Web Date: February 4, 2008
Choppy Spending For R&D
Federal spending on research and development would be $147 billion in fiscal 2009 under the proposed budget released by the Administration on Feb. 4. That would be a 3% increase over fiscal 2008 spending, according to figures from the White House Office of Management & Budget (OMB).
Increases, however, are not consistent across agencies. The programs cited by President George W. Bush in his State of the Union address as essential to U.S. competitiveness all are slated for increases. The National Science Foundation's funding would rise 16% to $5.2 billion; the Department of Energy's Office of Science programs would receive $4.7 billion, a 19% increase; and the National Institute of Standards & Technology???s laboratory budget would rise 4% to $634 million.
The proposed spending for other major research agencies is flat or declining. The National Institutes of Health would get no increase at all next year. Its budget would be fixed at $29.3 billion, the same as in fiscal 2008. And despite continuing long-term energy concerns, spending at the DOE Office of Energy Efficiency & Renewable Energy Resources would be cut 17% to $1.2 billion. Research funding at the National Aeronautics & Space Administration next year would be down 7% to $5.5 billion. Also, research at the Department of Agriculture's Agricultural Research Service is slated for a 7% cut to $1.0 billion.
Multiagency programs touted by the Administration would get some increases in the proposed budget. The National Nanotechnology Initiative, which was formed to create materials, devices, and systems that exploit the distinct properties of matter at the molecular level, would receive $1.5 billion next year, up 2%. Likewise, the Climate Change Science Program, consisting of 13 federal departments and agencies, is proposed for a 10% rise in funds to $2.0 billion.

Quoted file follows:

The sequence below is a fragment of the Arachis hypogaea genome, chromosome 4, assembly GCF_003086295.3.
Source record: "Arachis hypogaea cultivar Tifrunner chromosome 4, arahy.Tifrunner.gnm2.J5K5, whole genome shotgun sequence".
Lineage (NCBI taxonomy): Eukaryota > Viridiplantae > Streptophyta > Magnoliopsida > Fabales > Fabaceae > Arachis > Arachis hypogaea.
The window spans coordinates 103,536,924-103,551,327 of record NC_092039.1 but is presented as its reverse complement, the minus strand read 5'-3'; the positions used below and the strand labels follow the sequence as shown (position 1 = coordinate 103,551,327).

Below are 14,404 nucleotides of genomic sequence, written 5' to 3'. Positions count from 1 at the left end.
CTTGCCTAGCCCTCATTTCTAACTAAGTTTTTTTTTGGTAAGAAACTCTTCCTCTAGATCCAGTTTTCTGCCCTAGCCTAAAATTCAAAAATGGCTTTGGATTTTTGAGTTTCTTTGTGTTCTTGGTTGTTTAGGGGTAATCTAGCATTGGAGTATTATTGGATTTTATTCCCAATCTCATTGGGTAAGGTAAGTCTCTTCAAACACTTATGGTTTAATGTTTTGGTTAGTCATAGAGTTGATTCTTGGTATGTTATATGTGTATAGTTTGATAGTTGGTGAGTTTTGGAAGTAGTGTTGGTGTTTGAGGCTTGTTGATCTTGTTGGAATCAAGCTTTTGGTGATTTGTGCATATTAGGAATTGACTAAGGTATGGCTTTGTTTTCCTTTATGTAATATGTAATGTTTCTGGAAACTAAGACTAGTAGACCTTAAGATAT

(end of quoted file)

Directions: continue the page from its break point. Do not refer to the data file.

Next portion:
According to OMB data, most of the $3.9 billion increase in federal R&D spending will go to two areas. The Department of Defense would receive a $1.0 billion increase, to $74.4 billion—51% of total federal R&D funds—just for development and testing of large weapons systems. And at the Department of Homeland Security, spending for new research facilities and equipment would skyrocket by $2.1 billion from just $148 million this year.
The budget proposal is likely to undergo significant changes this year as Congress goes through the appropriations process. The many cuts the President has proposed for popular programs such as NASA and USDA, along with the lack of an increase for NIH, may be changed. These are areas in which funds may be added by Congress, especially in an election year.
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